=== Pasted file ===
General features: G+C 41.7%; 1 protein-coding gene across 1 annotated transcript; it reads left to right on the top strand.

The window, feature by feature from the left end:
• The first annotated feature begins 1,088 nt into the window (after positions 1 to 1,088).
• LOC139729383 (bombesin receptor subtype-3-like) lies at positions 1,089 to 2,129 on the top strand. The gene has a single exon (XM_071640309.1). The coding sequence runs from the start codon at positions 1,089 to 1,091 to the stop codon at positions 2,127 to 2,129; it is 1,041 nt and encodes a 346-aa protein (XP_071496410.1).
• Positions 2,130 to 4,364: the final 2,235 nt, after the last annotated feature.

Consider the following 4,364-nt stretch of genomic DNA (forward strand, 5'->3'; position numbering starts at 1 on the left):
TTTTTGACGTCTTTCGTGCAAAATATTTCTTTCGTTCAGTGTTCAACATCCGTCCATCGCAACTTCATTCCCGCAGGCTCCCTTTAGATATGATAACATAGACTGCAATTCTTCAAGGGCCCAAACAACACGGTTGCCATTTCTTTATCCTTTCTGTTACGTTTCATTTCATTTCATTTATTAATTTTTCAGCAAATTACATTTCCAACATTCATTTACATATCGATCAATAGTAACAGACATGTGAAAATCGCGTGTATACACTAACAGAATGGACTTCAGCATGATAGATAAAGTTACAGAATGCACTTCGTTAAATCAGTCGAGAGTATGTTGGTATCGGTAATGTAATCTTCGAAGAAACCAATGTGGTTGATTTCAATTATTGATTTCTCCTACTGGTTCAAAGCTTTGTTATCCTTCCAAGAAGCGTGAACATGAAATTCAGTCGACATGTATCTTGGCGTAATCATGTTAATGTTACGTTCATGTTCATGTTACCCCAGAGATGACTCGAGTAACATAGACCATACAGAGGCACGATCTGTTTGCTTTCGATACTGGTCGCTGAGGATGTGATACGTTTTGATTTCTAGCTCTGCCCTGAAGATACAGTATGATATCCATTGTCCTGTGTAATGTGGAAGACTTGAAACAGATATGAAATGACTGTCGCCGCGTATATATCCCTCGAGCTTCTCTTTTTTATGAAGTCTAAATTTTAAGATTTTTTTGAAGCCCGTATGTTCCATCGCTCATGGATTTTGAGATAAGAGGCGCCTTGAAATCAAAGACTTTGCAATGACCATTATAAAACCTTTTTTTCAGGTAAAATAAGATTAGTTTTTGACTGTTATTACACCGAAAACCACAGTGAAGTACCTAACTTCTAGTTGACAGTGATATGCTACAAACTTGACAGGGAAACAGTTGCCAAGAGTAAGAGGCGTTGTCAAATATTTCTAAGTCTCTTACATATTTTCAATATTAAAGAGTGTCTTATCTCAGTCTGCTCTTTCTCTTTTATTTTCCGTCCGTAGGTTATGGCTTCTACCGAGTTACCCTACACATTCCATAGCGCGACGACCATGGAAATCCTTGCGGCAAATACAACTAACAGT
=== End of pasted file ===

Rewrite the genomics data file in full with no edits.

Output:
General features: G+C 41.7%; 1 protein-coding gene across 1 annotated transcript; it reads left to right on the top strand.

The window, feature by feature from the left end:
• The first annotated feature begins 1,088 nt into the window (after positions 1 to 1,088).
• LOC139729383 (bombesin receptor subtype-3-like) lies at positions 1,089 to 2,129 on the top strand. The gene has a single exon (XM_071640309.1). The coding sequence runs from the start codon at positions 1,089 to 1,091 to the stop codon at positions 2,127 to 2,129; it is 1,041 nt and encodes a 346-aa protein (XP_071496410.1).
• Positions 2,130 to 4,364: the final 2,235 nt, after the last annotated feature.

Consider the following 4,364-nt stretch of genomic DNA (forward strand, 5'->3'; position numbering starts at 1 on the left):
TTTTTGACGTCTTTCGTGCAAAATATTTCTTTCGTTCAGTGTTCAACATCCGTCCATCGCAACTTCATTCCCGCAGGCTCCCTTTAGATATGATAACATAGACTGCAATTCTTCAAGGGCCCAAACAACACGGTTGCCATTTCTTTATCCTTTCTGTTACGTTTCATTTCATTTCATTTATTAATTTTTCAGCAAATTACATTTCCAACATTCATTTACATATCGATCAATAGTAACAGACATGTGAAAATCGCGTGTATACACTAACAGAATGGACTTCAGCATGATAGATAAAGTTACAGAATGCACTTCGTTAAATCAGTCGAGAGTATGTTGGTATCGGTAATGTAATCTTCGAAGAAACCAATGTGGTTGATTTCAATTATTGATTTCTCCTACTGGTTCAAAGCTTTGTTATCCTTCCAAGAAGCGTGAACATGAAATTCAGTCGACATGTATCTTGGCGTAATCATGTTAATGTTACGTTCATGTTCATGTTACCCCAGAGATGACTCGAGTAACATAGACCATACAGAGGCACGATCTGTTTGCTTTCGATACTGGTCGCTGAGGATGTGATACGTTTTGATTTCTAGCTCTGCCCTGAAGATACAGTATGATATCCATTGTCCTGTGTAATGTGGAAGACTTGAAACAGATATGAAATGACTGTCGCCGCGTATATATCCCTCGAGCTTCTCTTTTTTATGAAGTCTAAATTTTAAGATTTTTTTGAAGCCCGTATGTTCCATCGCTCATGGATTTTGAGATAAGAGGCGCCTTGAAATCAAAGACTTTGCAATGACCATTATAAAACCTTTTTTTCAGGTAAAATAAGATTAGTTTTTGACTGTTATTACACCGAAAACCACAGTGAAGTACCTAACTTCTAGTTGACAGTGATATGCTACAAACTTGACAGGGAAACAGTTGCCAAGAGTAAGAGGCGTTGTCAAATATTTCTAAGTCTCTTACATATTTTCAATATTAAAGAGTGTCTTATCTCAGTCTGCTCTTTCTCTTTTATTTTCCGTCCGTAGGTTATGGCTTCTACCGAGTTACCCTACACATTCCATAGCGCGACGACCATGGAAATCCTTGCGGCAAATACAACTAACAGT